Many athletes know that getting enough rest and recovery after exercise is essential to maintain performance. Even so many still over train and feel guilty when taking rest days. The body repairs, recovers and strengthens itself in the time between workouts.
Rest days are vital for a variety of reasons, some are physiological and some are psychological. Rest days can also help recreational athletes maintain a balance between work, home and fitness goals.
Ensuring a good night’s sleep is vital to performance during the daytime regardless of activity. If sleep is cut short the body doesn’t have time to complete all the stages required for muscle repair, release of hormones and memory consolidation.
Recovery time is the time that the body adapts to the stress of exercise and the real effect of training takes place. Exercise or any other physical work causes changes in the body, depleting energy stores, fluids and breaking down muscle tissue. Recovery time allows the body to replenish these energy stores and repair damaged tissue, not allowing the body to recover, repair and replenish sufficiently, will lead to symptoms of overtraining! Symptoms such as staleness, depression, decreased performance, general malaise, increased risk of injury among others.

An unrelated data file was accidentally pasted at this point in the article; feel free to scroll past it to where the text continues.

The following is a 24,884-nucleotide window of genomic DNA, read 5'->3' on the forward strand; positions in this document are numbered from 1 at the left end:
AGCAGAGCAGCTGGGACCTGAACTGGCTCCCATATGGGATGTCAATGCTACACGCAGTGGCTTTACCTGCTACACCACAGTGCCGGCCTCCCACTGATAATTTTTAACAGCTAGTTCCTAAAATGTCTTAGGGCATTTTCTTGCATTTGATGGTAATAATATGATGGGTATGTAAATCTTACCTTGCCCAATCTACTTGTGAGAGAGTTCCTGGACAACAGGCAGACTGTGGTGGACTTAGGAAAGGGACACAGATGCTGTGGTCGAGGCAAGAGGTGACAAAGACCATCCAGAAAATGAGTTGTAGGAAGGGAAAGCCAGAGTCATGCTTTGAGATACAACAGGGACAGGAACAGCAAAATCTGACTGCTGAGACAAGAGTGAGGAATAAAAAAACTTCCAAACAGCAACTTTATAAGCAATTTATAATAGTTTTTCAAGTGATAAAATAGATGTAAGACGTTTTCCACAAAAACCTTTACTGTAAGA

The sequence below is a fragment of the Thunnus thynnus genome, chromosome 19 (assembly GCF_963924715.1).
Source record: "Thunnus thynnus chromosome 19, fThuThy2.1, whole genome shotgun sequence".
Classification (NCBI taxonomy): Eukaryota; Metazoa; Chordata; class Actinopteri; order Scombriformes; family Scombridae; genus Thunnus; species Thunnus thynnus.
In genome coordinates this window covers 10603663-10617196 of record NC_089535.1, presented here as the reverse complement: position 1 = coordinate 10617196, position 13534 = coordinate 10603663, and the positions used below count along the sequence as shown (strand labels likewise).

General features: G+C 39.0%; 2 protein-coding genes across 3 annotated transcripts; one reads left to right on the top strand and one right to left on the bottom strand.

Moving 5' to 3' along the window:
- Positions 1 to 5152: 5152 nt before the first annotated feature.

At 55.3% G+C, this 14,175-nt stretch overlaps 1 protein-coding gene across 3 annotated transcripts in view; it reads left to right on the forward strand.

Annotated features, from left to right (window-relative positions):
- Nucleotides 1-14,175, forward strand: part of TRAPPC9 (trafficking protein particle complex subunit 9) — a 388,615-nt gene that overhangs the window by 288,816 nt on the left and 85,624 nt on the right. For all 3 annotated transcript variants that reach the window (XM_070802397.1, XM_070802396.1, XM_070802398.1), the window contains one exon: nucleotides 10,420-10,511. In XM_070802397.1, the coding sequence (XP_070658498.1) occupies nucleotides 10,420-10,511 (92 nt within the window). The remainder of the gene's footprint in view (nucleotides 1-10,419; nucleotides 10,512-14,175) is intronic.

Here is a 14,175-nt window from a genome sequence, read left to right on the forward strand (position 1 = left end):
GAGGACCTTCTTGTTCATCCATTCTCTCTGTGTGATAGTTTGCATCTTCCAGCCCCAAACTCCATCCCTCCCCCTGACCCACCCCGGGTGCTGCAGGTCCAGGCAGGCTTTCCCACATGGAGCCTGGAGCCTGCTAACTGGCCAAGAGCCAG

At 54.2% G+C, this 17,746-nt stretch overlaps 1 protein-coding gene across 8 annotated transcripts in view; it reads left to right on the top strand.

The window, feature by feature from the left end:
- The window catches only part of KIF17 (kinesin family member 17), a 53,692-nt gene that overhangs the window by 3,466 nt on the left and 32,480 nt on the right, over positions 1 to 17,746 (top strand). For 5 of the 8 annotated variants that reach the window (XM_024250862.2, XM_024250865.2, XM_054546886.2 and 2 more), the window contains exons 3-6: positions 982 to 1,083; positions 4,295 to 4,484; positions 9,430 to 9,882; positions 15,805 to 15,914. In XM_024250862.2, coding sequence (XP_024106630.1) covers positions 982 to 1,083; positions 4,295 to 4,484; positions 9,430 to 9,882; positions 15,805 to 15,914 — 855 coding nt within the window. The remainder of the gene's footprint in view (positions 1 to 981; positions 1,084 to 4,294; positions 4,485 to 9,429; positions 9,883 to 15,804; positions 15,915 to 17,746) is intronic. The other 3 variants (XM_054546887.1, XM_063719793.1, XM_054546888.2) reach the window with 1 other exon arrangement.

Recent studies suggest that sleep deprivation leads to increases in Cortisol (Stress Hormone), decrease the activity of human growth hormone (essential for tissue repair) and also decrease’s the production of glycogen, carbohydrates that are stored for energy use during exercise and physical activity.
Lets be honest in general one or two poor nights sleep isn’t going to have much of an impact upon performance, but consistently having inadequate sleep can and will lead to subtle changes in hormone levels, particularly those related to stress, mood and muscle recovery!
To conclude, less sleep increases the possibility of fatigue, low energy levels and poor focus during the day. Further studies suggest that co-ingestion of large amounts of caffeine with carbohydrates post exhausting workouts rapidly replenishes glycogen (the muscle’s primary fuel source).
There are many tips and techniques to avoid over-training and to ensure you are getting the right balance between exercise, rest and recovery. Two very simple but affective ways are to keep a training diary/log and also pay attention to how your body’s feeling and your motivation levels.